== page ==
Saturday, July 11, 2009


I have watched the Tour de France on TV for about 25 years now. I am not a cycling person, far from it, but from the day I turned on the daily report on the Tour goings on, watching Greg Lemond and Bernard Hinault battling away, the almost human amoeba-like writhings of the peleton, looking at the luscious French countryside, the enormous mountains, and the blood, sweat and tears that are all part of the Tour, I was hooked.

The TV commentary to start with was a bit “off the wall”. You’d be looking at a titanic battle of men straining everything, and then, in an instant, they’d be off, talking about the cheeses that are made in the village or town you’ve just passed through, or admiring a 13th century Chateau. As a family, we used to visit France every year for our summer holiday, and to see on TV the places we’d visited gave a real edge of pleasure to it all. One year, I watched on TV as the peleton blasted down a hill in the Alps past a small chalet where we’d spent two weeks the previous July. It shouldn’t make a difference, but it did.

As a sporting event, I can’t think of any other which grabs a nation so completely. It is watched by more people than any other sporting event in the world – upwards of 3 million each year. Some of the classic climbs, Ventoux and Alpe d’Huez can each be lined by up to 500,000 people clinging to the vertiginous slopes and making the narrow mountain passes almost solid with humanity on the day they climb them.

So often with television, it can sanitise the picture in front of you. The size of the vista, the slope of the gradients, the simple enormity of the whole place can disappear when you watch it on the box. But if you actually go to these places, you begin to realise just how remarkable they are. I’ve driven up the climb to Ventoux, and also Alpe d’Huez, and you simply can’t believe that men can actually race up them the way they do. I could not get my car out of second gear up the 22 Alpe d’Huez hairpins, and yet, in the blazing heat of the July sun, the cyclists race up it under their own power. The word awesome is way overused today, but here it is absolutely le mot juste.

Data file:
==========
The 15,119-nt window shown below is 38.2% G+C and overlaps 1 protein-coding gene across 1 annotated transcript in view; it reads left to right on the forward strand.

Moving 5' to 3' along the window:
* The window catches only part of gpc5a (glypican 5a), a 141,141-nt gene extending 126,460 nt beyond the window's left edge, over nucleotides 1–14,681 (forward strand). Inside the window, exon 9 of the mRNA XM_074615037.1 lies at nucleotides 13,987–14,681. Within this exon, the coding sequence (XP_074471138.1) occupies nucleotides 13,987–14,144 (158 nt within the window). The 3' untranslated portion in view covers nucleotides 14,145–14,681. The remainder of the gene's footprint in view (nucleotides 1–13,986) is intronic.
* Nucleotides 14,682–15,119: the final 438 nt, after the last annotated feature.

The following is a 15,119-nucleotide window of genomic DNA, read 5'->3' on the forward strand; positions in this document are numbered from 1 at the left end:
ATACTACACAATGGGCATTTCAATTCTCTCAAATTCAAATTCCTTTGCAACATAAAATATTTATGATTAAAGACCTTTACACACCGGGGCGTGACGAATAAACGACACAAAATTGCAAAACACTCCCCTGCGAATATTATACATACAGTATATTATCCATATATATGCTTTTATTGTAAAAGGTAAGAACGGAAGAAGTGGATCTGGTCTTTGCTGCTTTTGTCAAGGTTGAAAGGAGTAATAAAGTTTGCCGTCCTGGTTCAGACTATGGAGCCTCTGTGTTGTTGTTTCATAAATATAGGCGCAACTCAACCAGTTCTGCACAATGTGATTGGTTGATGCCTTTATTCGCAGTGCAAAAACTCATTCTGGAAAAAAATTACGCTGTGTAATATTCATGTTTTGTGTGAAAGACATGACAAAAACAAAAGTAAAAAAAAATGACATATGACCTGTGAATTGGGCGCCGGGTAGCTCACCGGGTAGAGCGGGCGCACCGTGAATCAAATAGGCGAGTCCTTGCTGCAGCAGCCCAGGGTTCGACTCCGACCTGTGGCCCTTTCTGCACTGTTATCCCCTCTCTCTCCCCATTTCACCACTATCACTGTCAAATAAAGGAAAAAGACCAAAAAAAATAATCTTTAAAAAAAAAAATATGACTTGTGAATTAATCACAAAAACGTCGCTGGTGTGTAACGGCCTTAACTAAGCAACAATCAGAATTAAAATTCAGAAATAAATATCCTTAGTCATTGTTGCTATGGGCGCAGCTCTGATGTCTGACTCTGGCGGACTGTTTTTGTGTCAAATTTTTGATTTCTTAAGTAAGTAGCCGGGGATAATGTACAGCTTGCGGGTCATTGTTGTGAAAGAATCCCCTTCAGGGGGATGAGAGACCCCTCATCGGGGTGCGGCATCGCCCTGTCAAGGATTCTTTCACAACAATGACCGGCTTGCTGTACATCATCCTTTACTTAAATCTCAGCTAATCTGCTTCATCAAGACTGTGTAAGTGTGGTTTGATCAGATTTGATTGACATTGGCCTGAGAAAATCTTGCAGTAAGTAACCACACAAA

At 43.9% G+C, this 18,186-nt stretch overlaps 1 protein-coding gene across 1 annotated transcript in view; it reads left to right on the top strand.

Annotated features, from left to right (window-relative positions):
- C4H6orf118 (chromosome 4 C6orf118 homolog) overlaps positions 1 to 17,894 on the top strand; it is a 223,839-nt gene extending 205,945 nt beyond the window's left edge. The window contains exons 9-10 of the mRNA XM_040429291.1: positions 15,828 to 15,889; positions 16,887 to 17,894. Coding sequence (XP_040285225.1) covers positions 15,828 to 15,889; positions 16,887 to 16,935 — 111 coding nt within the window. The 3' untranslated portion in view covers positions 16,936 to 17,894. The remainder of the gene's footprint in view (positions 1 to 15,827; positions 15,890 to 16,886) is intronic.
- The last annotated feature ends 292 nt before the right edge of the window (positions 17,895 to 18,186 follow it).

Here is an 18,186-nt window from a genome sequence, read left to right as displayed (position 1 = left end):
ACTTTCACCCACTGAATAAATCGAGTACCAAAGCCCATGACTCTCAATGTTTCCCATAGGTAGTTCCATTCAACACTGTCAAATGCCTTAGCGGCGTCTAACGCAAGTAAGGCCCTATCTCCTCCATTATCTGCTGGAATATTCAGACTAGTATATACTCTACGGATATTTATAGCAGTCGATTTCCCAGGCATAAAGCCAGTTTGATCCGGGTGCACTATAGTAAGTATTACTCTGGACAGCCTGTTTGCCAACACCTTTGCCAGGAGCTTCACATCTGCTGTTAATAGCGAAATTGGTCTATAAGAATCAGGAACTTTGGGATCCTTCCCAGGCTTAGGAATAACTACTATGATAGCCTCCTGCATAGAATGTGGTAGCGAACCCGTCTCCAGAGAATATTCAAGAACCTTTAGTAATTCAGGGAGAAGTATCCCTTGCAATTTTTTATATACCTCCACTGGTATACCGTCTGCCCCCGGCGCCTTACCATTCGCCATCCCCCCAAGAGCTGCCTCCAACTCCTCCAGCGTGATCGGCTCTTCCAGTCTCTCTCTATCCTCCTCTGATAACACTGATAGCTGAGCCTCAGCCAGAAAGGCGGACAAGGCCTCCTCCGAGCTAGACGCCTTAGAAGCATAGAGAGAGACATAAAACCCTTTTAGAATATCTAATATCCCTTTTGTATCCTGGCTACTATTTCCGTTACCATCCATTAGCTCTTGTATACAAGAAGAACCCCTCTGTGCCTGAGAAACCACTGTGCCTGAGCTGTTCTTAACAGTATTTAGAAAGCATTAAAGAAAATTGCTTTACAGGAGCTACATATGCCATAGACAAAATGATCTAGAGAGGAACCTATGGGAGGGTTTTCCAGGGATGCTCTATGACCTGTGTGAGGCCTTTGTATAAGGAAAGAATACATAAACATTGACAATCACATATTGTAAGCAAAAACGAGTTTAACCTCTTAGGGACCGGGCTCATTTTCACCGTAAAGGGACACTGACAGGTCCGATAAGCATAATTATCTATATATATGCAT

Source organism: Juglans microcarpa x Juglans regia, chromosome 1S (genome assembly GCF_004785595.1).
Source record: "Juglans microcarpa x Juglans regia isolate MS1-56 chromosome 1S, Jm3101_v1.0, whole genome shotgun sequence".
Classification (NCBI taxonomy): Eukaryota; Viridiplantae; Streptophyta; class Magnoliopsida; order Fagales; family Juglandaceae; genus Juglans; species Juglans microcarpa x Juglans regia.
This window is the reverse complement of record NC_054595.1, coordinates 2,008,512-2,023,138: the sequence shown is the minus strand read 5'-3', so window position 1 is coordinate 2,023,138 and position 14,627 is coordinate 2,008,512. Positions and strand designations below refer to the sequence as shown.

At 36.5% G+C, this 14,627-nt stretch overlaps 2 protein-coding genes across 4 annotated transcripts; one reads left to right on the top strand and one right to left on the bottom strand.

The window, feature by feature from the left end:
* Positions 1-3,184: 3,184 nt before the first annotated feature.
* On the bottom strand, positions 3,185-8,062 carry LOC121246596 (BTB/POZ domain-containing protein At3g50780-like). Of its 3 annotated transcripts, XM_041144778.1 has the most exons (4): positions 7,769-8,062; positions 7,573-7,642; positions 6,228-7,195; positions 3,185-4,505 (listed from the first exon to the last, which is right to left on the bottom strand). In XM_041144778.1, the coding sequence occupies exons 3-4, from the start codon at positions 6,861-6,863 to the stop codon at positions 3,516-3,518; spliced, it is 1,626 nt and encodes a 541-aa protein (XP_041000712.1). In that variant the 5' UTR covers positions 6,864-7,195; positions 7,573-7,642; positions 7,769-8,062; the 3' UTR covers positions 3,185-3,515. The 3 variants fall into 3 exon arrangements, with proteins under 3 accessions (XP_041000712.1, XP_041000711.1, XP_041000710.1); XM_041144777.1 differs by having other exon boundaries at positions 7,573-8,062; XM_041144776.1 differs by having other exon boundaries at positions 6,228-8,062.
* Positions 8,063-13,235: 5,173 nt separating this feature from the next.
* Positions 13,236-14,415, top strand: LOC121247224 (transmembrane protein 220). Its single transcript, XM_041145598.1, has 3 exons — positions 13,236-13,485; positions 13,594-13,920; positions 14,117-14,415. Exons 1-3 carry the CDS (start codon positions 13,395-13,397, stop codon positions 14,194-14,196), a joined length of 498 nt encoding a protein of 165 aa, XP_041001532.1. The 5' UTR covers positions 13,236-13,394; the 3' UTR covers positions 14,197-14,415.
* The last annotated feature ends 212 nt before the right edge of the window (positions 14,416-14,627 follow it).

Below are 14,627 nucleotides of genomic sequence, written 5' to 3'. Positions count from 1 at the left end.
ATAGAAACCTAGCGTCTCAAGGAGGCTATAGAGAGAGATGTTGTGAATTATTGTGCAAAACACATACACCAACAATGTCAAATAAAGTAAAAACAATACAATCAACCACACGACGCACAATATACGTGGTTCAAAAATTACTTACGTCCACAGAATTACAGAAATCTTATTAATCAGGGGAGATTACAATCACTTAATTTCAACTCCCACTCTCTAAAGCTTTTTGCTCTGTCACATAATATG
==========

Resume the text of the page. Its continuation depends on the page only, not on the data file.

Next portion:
Over the years however, I’ve become a bit ambivalent about it all. The constant stream of drug and doping revelations, at the top, in the middle and at the bottom of the peleton, has caused me to look at it in two ways. For a couple of years recently, the passion for it has faded a bit, tarnished by the hypocrisy of it all.

Sport is or should be, in my mind at least, one of the last Corinthian activities. At its best it’s man against man, each straining everything to succeed, and when it really happens, the joy you can take out of it is immense. You look on at some of the great set pieces and just marvel at what you see. But then occasionally, the feet of clay replace the reaching for the stars, and it all comes crashing down. Think, for instance, Ben Johnson. The whole world watched him with utter amazement for just under 10 seconds, and then, a couple of days later, it all tumbled in on itself, and I, for one, felt hugely and personally cheated.

The Tour has had far more than its fair share of that. 1998, and the Festina affair, David Millar, Marco Pantani, the Simeoni affair, Frankie Andreu, Tyler Hamilton, Roberto Heras, the 2006 winner Floyd Landis, Michael Rasmussen, Alexander Vinokourov and Jan Ullrich to name but the first 10 or so that come to mind. That list is not a few up and comings, people trying to get onto the bottom of the ladder of cycling success. It’s the crème de la absolute crème, and they’ve all been caught out. So, if you’re in a cynical frame of mind, you can’t help but think that it must be endemic among all the riders, and the fact that the rest of the names in the pack are not in the list, is only because they haven’t yet been caught.